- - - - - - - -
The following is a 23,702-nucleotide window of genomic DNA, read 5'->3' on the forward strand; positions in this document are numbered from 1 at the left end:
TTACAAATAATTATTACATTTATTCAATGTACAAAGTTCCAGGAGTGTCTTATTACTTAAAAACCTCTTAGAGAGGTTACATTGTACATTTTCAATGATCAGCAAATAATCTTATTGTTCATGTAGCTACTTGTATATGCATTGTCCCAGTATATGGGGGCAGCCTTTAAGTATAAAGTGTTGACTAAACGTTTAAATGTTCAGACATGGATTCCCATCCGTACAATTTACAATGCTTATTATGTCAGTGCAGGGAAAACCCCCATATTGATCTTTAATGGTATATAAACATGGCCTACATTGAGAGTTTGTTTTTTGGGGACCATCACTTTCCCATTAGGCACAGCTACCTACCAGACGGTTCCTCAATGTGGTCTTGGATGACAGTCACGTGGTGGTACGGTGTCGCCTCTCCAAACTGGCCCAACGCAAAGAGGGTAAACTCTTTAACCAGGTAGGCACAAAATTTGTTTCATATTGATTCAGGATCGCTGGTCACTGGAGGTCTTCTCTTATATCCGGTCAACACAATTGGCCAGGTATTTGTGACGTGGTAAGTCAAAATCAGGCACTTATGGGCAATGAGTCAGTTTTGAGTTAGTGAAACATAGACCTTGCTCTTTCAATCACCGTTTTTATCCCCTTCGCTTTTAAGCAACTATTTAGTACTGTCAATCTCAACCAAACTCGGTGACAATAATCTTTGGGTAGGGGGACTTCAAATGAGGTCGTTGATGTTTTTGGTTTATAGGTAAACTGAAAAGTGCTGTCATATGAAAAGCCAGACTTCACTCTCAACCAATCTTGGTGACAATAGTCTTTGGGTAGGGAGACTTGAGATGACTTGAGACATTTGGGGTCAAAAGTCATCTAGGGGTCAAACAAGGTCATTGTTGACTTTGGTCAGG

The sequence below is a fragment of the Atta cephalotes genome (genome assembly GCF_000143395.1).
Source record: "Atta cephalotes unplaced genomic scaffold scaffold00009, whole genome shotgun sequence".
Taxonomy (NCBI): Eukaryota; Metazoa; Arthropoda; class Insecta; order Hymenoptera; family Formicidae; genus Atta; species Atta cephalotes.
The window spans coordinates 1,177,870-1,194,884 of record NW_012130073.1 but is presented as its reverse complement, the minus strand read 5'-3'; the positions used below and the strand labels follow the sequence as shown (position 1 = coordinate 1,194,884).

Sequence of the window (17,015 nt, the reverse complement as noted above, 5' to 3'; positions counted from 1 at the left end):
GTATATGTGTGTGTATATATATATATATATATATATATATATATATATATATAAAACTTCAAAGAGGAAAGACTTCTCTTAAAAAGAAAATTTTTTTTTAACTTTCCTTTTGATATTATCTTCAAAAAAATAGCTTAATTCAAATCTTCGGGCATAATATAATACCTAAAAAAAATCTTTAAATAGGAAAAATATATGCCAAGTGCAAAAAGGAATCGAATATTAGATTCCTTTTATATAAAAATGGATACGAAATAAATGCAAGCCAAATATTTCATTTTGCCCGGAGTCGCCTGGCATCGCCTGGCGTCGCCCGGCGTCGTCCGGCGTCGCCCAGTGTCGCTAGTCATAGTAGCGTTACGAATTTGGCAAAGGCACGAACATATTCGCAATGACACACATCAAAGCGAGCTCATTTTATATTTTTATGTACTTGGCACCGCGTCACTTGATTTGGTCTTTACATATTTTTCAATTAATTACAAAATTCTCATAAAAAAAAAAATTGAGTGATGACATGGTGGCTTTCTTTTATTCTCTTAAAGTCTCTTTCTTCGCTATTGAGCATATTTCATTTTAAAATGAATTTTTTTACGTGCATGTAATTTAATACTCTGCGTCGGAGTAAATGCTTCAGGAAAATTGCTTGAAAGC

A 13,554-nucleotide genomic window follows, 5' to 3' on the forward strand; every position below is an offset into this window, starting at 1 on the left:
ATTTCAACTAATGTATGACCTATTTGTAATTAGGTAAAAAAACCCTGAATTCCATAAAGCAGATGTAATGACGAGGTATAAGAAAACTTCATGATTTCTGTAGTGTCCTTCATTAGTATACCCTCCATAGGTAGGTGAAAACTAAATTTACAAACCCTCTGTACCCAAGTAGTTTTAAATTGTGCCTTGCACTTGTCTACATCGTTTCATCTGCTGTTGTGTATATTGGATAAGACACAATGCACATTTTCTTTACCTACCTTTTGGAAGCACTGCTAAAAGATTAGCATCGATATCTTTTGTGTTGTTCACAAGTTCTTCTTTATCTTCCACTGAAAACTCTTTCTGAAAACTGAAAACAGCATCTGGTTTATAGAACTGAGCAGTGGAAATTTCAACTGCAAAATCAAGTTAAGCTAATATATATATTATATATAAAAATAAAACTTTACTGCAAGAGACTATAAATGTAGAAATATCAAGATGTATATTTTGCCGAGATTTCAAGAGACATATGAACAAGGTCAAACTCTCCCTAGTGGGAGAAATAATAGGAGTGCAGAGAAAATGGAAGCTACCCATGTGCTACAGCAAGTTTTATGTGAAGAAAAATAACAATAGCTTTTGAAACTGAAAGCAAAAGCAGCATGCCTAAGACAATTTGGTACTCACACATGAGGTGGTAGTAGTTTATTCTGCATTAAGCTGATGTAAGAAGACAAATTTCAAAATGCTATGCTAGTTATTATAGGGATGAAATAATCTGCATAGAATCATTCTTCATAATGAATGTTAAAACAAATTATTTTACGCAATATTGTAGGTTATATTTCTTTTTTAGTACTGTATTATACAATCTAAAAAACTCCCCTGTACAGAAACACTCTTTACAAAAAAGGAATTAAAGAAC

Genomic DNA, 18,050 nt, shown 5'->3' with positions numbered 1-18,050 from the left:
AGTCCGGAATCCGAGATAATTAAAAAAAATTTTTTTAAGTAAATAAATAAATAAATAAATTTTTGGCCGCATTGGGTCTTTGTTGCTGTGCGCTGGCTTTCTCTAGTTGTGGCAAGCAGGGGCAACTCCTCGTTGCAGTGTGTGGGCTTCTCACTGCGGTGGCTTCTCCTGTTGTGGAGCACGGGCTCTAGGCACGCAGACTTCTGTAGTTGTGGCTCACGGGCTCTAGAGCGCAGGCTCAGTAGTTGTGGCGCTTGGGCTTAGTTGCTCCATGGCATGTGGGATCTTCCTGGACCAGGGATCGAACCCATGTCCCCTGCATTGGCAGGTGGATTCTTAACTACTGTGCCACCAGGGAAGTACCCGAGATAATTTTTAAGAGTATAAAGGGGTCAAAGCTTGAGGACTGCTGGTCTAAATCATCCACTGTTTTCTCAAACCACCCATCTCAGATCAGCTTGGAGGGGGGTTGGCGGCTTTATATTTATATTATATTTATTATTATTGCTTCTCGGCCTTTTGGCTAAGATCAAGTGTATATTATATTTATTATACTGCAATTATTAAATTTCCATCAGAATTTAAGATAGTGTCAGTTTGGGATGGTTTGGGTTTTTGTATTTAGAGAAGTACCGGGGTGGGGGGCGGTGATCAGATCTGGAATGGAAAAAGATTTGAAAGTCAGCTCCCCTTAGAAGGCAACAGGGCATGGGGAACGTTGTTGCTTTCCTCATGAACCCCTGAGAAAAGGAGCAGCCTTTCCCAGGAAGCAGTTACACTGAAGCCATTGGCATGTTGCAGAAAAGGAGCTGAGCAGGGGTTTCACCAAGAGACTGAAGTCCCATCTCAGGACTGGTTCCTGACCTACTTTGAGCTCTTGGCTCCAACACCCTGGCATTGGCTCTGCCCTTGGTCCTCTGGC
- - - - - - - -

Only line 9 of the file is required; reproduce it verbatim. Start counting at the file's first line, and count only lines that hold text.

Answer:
A 13,554-nucleotide genomic window follows, 5' to 3' on the forward strand; every position below is an offset into this window, starting at 1 on the left: